Even with your assinine comments, I bet there are New Orleanians who would invite you to their houses for dinner or drinks. We don't tend to hold grudges - we like everyone - even if they call for more of the same. Spend some time with someone from New Orleans, and you will understand how important it is. Theories are awesome; reality generally is something differnt.
Thursday, September 11, 2008
The one where everyone in New Orleans lives in the French Quarter doesn't do it for me. Neither does the idea that there is a "Sports Store" down there. A store front full of shirts that say "I got Bourbon Faced on Shit Street!" would, unfortunately, be more accurate.
I do not have the time to rip him a new one. I have read this article closely. What kind of jackass proposes that there be a wall to prevent people on the land from getting to the water or the water from getting on the land? Then the entire East Coast, all of Florida, all of California, etc. would have to be walled off, to protect it.
Or we could figure out a way for industry to pay for wetlands restoration because of the way that they rape South Louisiana with man made canals and pipes and extracting materials from under our land.
Hey, Mr. Babbitt, how about a nice cup of get a freaking clue?
Saturday, September 06, 2008
Also, I have tons of things to do with 7th grade and 8th grade Latin. 7th grade will be creating themselves as Romans. They will have to read about Roman clothing and then create the appropriate clothing for a sort of paper doll. 8th grade will be recreating a classical statue/mosaic/relief/work of art. They will have to dress like and pose like the work of art. It's always funny.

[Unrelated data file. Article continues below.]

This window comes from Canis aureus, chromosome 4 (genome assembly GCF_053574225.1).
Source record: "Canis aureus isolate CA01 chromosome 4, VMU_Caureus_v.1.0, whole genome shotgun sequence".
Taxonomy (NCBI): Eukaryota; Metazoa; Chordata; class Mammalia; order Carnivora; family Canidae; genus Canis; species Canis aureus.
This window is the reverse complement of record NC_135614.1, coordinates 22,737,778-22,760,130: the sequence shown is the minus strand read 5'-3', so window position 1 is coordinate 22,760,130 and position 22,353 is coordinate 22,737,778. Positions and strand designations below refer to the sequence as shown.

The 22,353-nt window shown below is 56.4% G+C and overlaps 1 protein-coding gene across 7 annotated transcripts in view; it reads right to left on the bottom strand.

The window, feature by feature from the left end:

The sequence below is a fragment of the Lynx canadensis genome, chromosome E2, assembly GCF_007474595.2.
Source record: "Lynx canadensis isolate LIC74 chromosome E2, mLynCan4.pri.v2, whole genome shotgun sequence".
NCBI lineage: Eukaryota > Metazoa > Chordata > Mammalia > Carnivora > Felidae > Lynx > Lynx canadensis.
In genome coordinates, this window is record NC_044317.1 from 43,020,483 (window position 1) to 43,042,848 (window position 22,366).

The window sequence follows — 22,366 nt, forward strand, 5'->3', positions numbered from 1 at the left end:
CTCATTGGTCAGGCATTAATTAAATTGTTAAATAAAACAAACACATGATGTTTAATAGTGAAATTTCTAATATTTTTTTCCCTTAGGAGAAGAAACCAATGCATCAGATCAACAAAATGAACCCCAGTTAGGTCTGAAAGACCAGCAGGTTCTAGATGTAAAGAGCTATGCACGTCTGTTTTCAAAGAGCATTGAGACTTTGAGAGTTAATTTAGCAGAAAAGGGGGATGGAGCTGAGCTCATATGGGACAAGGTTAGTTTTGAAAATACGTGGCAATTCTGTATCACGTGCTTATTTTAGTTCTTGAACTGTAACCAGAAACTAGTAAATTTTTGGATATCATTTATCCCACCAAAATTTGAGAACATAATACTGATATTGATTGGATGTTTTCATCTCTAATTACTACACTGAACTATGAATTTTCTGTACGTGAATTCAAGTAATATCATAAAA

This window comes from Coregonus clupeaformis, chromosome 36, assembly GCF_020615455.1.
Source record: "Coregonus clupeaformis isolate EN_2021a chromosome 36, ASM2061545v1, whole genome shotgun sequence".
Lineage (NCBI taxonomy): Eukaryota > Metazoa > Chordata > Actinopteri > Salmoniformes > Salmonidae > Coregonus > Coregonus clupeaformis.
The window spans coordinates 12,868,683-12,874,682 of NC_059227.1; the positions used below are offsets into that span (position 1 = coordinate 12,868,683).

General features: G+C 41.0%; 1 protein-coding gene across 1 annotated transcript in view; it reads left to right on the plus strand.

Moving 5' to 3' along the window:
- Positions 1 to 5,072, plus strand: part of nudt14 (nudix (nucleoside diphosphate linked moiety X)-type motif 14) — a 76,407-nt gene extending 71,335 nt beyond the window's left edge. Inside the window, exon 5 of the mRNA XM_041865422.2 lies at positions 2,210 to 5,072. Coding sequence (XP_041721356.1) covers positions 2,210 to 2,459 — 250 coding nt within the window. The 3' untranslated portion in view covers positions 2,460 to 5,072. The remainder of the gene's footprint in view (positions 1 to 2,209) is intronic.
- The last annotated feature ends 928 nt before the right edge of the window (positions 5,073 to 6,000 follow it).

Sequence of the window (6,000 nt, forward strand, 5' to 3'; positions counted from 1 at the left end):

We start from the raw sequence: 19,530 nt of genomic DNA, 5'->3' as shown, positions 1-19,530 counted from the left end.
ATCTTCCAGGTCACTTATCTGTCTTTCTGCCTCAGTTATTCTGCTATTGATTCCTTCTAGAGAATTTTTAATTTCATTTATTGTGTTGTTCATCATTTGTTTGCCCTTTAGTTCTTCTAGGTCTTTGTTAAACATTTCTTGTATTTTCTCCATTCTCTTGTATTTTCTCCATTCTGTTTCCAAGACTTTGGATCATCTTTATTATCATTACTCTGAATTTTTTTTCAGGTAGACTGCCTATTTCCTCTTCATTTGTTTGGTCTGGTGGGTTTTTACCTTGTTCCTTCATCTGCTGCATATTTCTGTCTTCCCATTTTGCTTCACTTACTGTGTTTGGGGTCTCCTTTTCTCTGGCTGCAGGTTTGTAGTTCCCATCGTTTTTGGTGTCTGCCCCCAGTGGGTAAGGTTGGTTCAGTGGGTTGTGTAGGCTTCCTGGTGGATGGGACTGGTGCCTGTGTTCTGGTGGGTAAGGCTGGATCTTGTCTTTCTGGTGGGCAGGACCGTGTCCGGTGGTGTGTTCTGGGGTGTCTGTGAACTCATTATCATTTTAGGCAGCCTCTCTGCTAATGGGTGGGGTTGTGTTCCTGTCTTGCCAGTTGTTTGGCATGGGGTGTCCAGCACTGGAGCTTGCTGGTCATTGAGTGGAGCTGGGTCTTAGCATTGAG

I don't feel like I have any time to eat or get a cup of coffee or even run to the restroom this year. I am sure I will get into the groove soon...
I think my students are going to learn a lot and have a lot of fun doing it - on tap for 6th grade is candy mosaics, creating a coat of arms, and a trip to Medieval Times Restaurant.
I guess school really starts on Monday. Finally. I can't wait!
Thursday, September 04, 2008
The authors claim there are some tough questions to answer, but for New Orleanians and Louisianians the answer seems obvious - do what it takes to protect us because we are far more important than most people realize. There are ships full of Midwestern grain and corn that need a port to get goods to market, there are oil and gas pipelines and refineries providing energy, there are farms that supply a nation with rice and sugarcane, there is the industry that supplies the country with fresh seafood, and the list could go on. Go tell them what you think.